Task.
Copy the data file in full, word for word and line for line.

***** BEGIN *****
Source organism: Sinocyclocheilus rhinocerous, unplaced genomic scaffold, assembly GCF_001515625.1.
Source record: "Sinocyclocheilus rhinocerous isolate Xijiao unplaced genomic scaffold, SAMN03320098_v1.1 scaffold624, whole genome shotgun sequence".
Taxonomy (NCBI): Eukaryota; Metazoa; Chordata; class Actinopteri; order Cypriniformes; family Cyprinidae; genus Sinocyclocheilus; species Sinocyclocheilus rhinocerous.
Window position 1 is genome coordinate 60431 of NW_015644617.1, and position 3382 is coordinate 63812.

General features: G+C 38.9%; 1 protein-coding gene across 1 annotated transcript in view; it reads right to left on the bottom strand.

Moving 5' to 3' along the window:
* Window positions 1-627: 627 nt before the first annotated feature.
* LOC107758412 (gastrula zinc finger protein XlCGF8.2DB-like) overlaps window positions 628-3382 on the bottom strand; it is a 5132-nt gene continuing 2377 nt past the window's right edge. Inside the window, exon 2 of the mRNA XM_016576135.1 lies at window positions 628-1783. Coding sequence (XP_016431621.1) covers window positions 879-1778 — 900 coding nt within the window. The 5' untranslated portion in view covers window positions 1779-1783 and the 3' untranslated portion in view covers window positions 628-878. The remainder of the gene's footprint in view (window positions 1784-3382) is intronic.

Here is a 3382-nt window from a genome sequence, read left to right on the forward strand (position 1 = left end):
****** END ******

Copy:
Source organism: Sinocyclocheilus rhinocerous, unplaced genomic scaffold, assembly GCF_001515625.1.
Source record: "Sinocyclocheilus rhinocerous isolate Xijiao unplaced genomic scaffold, SAMN03320098_v1.1 scaffold624, whole genome shotgun sequence".
Taxonomy (NCBI): Eukaryota; Metazoa; Chordata; class Actinopteri; order Cypriniformes; family Cyprinidae; genus Sinocyclocheilus; species Sinocyclocheilus rhinocerous.
Window position 1 is genome coordinate 60431 of NW_015644617.1, and position 3382 is coordinate 63812.

General features: G+C 38.9%; 1 protein-coding gene across 1 annotated transcript in view; it reads right to left on the bottom strand.

Moving 5' to 3' along the window:
* Window positions 1-627: 627 nt before the first annotated feature.
* LOC107758412 (gastrula zinc finger protein XlCGF8.2DB-like) overlaps window positions 628-3382 on the bottom strand; it is a 5132-nt gene continuing 2377 nt past the window's right edge. Inside the window, exon 2 of the mRNA XM_016576135.1 lies at window positions 628-1783. Coding sequence (XP_016431621.1) covers window positions 879-1778 — 900 coding nt within the window. The 5' untranslated portion in view covers window positions 1779-1783 and the 3' untranslated portion in view covers window positions 628-878. The remainder of the gene's footprint in view (window positions 1784-3382) is intronic.

Here is a 3382-nt window from a genome sequence, read left to right on the forward strand (position 1 = left end):